Like many homeowners, I enjoy watching birds at my bird feeder in the winter months. All season long, we have an abundance of feathered visitors – chickadees, nuthatches, finches; ground feeders like cardinals and juncos; and many sparrows and starlings. They perch in our neighbors’ junipers and flit to the feeder, although some of them just hang right on and gobble the sunflower seeds until they’re full.
With the feeder right outside our dining-room window, we can sit at the table and enjoy the birds’ company. It’s a calming pastime, and one our whole family enjoys.
Of course, where there is birdseed, there are squirrels. Over the years, we’ve tried a number of techniques to keep the furry rodents off our supposedly squirrel-proof feeder. We settled on running a wire between two corners of the house and hanging the feeder from that. It’s hard for the squirrels to walk on the thin wire, although they do manage sometimes.
What we didn’t count on was their ability to self-launch from the ground level.
Say what you will about squirrels – how they’re really just rats with fluffy tails; how they’re a greedy nuisance; how they’ve overrun the suburbs – but I will give this to them: no finer opportunists exist in the animal kingdom.
The feeder is too high for even the most nimble squirrels to reach with a jump from the ground. This has not stopped them. Last fall, they simply began launching themselves at the dining-room window screen, where they held on for a breath and then jumped to the feeder.
Ah-ha, I thought. I’ll fix you, you rotten little rodents, and I took the screen off the window. Nothing for them to hold onto now. Right?
As it turns out, our particular breed of backyard squirrels share many of the traits of Spider-Man, including being able to cling to a vertical plane. No screen? No problem! Now they just hurl themselves at the glass, somehow manage to get a split-second foothold and spring to the prize.
Sometimes they miss, of course. I am certain there are a few who are nursing concussions from their missteps. They’re so resourceful, however, that I wouldn’t be surprised to see them wearing tiny helmets, to protect their little noggins during takeoff and stage two.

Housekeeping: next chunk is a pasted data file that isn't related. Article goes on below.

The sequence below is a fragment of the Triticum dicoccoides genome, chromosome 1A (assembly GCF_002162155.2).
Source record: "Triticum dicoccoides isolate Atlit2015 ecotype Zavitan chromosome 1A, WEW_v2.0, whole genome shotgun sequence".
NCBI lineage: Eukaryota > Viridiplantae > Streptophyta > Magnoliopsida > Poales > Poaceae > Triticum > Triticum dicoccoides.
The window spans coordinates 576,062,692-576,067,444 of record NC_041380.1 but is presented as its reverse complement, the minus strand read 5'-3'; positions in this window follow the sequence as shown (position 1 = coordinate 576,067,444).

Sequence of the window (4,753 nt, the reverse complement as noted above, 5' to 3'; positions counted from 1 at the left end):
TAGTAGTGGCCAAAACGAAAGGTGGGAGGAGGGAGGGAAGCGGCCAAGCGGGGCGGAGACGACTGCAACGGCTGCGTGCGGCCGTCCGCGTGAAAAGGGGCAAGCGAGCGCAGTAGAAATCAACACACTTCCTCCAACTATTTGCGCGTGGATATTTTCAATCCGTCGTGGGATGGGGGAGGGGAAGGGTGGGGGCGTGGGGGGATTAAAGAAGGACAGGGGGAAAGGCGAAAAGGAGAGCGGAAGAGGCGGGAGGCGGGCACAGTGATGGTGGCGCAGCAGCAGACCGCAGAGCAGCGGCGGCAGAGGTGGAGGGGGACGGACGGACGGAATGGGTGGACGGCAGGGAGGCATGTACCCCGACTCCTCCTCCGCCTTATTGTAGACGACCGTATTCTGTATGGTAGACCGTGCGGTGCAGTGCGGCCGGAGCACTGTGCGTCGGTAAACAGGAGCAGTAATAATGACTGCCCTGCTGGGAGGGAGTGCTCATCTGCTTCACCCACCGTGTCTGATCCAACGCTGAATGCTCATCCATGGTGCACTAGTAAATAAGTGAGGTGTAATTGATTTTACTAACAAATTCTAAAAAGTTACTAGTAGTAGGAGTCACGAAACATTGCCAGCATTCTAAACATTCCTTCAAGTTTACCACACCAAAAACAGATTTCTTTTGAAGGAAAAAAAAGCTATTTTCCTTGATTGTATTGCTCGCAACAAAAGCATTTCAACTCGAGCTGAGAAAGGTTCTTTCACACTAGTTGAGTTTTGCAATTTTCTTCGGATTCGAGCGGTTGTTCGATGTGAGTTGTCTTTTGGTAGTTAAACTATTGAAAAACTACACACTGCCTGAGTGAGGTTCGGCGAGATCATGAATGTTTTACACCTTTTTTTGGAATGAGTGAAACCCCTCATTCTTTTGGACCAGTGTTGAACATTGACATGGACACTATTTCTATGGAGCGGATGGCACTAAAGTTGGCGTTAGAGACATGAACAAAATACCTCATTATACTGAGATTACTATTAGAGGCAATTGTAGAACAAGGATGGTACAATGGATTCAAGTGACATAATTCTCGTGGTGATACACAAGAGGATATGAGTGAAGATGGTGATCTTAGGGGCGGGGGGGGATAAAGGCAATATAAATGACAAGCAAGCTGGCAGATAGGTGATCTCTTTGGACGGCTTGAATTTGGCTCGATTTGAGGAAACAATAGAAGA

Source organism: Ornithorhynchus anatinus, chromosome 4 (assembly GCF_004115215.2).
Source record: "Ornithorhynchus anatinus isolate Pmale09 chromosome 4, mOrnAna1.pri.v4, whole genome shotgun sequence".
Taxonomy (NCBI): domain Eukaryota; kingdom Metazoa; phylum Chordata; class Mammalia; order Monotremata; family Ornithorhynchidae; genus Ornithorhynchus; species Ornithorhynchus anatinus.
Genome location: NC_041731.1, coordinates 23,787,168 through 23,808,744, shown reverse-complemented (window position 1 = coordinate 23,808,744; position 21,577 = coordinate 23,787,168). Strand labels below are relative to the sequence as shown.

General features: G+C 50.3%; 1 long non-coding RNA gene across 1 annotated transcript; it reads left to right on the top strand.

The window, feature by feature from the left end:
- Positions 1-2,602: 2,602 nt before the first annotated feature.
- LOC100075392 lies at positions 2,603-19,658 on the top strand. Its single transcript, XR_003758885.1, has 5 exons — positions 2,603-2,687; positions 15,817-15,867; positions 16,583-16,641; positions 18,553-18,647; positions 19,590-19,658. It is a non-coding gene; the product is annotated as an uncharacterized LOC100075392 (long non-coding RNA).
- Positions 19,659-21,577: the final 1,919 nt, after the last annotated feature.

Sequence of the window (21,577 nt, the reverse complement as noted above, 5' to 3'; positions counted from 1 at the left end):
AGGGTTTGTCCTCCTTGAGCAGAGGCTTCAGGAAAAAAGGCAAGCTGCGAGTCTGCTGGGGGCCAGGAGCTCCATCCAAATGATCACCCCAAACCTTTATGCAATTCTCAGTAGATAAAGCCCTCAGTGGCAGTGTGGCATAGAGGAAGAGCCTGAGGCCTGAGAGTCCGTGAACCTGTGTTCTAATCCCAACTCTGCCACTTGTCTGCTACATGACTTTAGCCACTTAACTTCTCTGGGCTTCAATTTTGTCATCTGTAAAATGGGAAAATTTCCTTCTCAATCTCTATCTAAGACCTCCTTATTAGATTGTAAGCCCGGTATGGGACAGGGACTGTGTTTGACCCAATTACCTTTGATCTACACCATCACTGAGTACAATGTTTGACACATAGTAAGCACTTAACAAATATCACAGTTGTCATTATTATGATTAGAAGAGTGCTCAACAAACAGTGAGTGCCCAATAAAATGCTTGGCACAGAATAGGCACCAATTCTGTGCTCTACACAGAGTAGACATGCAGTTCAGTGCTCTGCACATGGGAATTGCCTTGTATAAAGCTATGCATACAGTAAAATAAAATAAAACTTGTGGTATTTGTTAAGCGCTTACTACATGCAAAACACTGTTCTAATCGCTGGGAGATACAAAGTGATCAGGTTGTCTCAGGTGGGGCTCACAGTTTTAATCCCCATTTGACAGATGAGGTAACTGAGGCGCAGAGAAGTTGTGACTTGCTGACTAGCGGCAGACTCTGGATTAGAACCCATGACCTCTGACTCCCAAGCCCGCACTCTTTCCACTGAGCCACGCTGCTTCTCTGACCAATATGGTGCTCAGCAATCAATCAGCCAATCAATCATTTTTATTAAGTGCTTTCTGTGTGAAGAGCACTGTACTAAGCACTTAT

Although annoying by day, squirrels rarely haunt my nights. It’s a good thing, because I don’t think I could take listening to collisions with the window all night long.
Unfortunately, other sounds can disturb my sleep. Oversensitive home security systems; loud music from our nocturnal neighbors; children suffering from insomnia (and therefore parents suffering from the same ailment). But the doorbell at 2:30 one morning was a new one.
I started awake. Who rings the doorbell in the middle of the night?
I lay there in bed, thoughts racing. I certainly wasn’t going to answer it, but wondered if I should at least take a peek. What if someone were really in trouble? What if it was a precursor to a home invasion, and the creeps were just checking whether anyone was home? What if a gang of ne’er-do-wells was standing outside, ready to murder my family in our beds?
In the end, when the bell didn’t ring again, I went back to sleep, somewhat fretfully. And in the morning, like so many problems that seem unsolvable in the dark, it all became clear.
As I watched the squirrels in their acrobatic quest for breakfast, it dawned on me: the doorbell in the night was obviously the work of a ninja squirrel.